Like her momma, Yumi, my fiver year old is a chatty little lady. After reading every page in a new book, she will point to the illustration and ask me to make-up dialogue for each character, together we create giggle-some stories within the story.
So, when I came across the illustrations of Vincent Noot, and his crew of Cutes, I knew, Yumi and I HAD TO HAVE THIS BOOK.
The illustrations are meant to be part of a search book aimed at elementary school aged-children, similar to the “Where is Waldo?” books of my time. What impressed me about the illustrations was the spacing between characters. I had tried other “I spy” and “picture search books” for Yumi, but she found them overwhelming. The Cutes, have just the correct amount of spacing between characters and objects to make it a picture search book that allows for interactive searching as well as imaginative “story-telling.”
The detail of the illustrations is engaging, the facial expressions and body language of the characters make it easy to “make-up dialogue”, and thus encourage early literacy. I can see this book working in the classroom as well, as it is adaptable.
The benefits of wordless and mostly wordless picture books are many. Although Vincent Noot’s Cutes books are search books, each page carries a theme and stories within characters, that allow for creative story-telling.
Wordless and nearly wordless pictures books help children:
- understand elements of story structure
- develop visual literacy
- think and write creatively
- develop book handling behavior
You can see why I quickly became a fan of The Cutes, I see a lot of uses and potential in it, both for entertaining and educating.
Unfortunately the book is not out yet, and so I did what any
normal person blogger would do, I hunted Mr. Vincent Noot, down, and he kindly agreed to an interview!
What inspired you to illustrate a picture search book?
I have been drawing since I was 4 years old. During my teenage years I drew a lot of comics. Recently a child day care center in the Netherlands started ordering a lot of cartoon drawings in the same style: board games, illustrations, posters, etc. I began to focus more on children’s material. “Where is Waldo” was one of the first search books. I liked them as a kid, but when I did some research, I found out there was hardly anything like it out there, and that there was a lot lacking in their concept. I felt that with my art style, our focus on kids as characters, and targeting children specifically could be successful.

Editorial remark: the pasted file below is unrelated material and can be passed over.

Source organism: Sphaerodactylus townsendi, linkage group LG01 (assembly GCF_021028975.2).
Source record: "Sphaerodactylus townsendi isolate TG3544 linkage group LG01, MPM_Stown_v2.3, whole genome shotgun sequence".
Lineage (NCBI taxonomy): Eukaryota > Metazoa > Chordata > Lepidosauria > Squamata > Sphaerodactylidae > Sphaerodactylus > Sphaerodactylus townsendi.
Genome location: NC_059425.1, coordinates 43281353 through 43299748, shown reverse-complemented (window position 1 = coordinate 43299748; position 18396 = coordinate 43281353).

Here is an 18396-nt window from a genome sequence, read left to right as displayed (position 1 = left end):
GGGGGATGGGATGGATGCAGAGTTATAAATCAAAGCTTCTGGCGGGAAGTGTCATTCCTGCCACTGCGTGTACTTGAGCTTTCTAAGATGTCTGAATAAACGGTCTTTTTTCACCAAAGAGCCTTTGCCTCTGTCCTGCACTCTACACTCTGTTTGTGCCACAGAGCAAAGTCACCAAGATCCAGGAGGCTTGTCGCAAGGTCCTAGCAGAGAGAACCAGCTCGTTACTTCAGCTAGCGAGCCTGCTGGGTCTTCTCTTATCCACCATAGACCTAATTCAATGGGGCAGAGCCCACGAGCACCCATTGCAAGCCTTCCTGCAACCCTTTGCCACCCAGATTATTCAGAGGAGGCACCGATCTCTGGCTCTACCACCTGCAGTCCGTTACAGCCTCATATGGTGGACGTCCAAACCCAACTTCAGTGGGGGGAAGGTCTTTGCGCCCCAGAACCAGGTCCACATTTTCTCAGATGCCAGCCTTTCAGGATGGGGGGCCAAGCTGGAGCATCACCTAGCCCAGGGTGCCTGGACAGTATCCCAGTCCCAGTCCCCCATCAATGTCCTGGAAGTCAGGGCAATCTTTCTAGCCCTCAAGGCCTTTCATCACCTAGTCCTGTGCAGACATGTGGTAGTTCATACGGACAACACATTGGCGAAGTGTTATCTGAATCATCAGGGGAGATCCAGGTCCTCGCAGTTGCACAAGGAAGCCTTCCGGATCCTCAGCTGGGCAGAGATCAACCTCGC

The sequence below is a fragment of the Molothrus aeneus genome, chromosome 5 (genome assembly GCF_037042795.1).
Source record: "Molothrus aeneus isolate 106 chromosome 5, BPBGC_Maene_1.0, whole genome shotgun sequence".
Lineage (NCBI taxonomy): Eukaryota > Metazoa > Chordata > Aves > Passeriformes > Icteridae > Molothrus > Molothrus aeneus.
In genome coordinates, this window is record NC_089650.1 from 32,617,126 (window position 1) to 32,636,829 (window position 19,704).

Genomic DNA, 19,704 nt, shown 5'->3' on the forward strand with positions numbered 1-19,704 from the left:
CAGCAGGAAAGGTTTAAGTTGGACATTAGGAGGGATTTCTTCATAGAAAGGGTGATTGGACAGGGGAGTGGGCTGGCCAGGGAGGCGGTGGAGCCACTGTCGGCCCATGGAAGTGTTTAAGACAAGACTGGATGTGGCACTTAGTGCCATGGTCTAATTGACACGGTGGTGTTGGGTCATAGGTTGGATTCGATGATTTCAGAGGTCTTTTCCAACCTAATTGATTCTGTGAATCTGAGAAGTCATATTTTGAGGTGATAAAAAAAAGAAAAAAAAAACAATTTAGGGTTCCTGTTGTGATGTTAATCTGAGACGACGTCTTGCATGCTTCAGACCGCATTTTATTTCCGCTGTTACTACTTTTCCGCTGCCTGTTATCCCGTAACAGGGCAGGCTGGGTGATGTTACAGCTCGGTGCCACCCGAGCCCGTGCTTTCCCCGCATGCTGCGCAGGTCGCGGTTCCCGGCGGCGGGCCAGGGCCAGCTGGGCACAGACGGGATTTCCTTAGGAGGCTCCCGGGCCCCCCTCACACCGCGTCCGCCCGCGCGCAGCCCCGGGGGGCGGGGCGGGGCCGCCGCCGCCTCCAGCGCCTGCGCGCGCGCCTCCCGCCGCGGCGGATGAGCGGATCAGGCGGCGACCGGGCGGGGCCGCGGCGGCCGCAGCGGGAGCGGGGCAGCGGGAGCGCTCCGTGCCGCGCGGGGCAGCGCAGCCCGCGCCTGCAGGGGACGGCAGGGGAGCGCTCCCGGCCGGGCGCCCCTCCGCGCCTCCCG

Who are the Cutes?
It’s a family. With my fiancee (now wife), I made up a family whose last name is “Cute”. All the character names start with a “C”: Carissa, Chaz, Cade, Cammy, and Cindy.
How long does it take you to complete one illustration, from rough sketch to finished product?
Usually around 100 hours. Each page has 300-400 individuals in it.
When you are sketching out your illustrations, do you make-up dialogue for each character, what they could be thinking about or saying?
Before each page, I brainstorm about as many creative, funny things that could happen. For example, I divided the Birthday Party page into section of balloons, ball pit, presents, etc. Children can be very silly. So I think of what they’d do with a balloon, like rubbing it over their hair, letting it go into the air, binding it to their ears, popping it, etc. Sometimes I don’t have a lot of ideas beforehand and make it up during the process of drawing.
Are any of the characters sketches in your book based on real people in your life?
My wife (a brunette) and I (a blond) thought it would be funny to give the father blond and the mother brown hair. We don’t know how many children we will have someday though. Sometimes something funny that happened in our lives, comes back in the drawings. For instance, when I was dating my wife, we both took a bite of the same huge hotdog at the same time. So in the Swimming Pool page, I drew a boy and a girl eating a hotdog at the same time.
Who do you think would enjoy your book?
Children ages 3 and up. Adults could enjoy it too. With 12 pages of things to search for, kids could be entertained for hours. Not only are we gonna make a book, but we are planning on making it a tablet game for the ipad, kindle, and other devices. I guess we will see whether the book or the game will sell better.
Is there a place we can follow your progress?
We have a website, Find The Cutes | En nog een WordPress site we will build an ordering system into it, when it’s finished. We are also on Facebook and Pinterest. I post little images almost daily. These are the links:
Find the Cutes | Facebook Find the Cutes children’s activity book (www.findthecutes.com)
When can we expect your book?
Initially, the goal was to have it finished by the end of the year. But it will probably be a couple of months later. When it’s finished, we will start a campaign on www.kickstarter.com. Anyone will be able to back our project and receive rewards in return.
What is your goal as and author/illustrator?
If we could spread this book throughout the USA and the world, that would be my dream job. I noticed that in the 80′s, “Where is Waldo” sold several millions of copies. I am not saying we will have that much success, but it can become really big. I believe in that. We already planned a sequel, and have other ideas for the Cute family. Just a heads up: the next book will be about holidays.
What advice would you give those looking to self-publish a children’s book?
Make a great product (good storyline, beautiful illustrations, and/or fun activities, and then comes the hardest part: getting your name out there and getting sales. Social media can help, as well as word-to-mouth, and the Society of Children’s Book Writers and Illustrators. I also found this article with some ideas, which we will definitely try: http://www.30daybooks.com/six-powerful-ways-to-market-childrens-books/.
Thank you Vincent Noot, Yumi and I look forward to meeting The Cutes.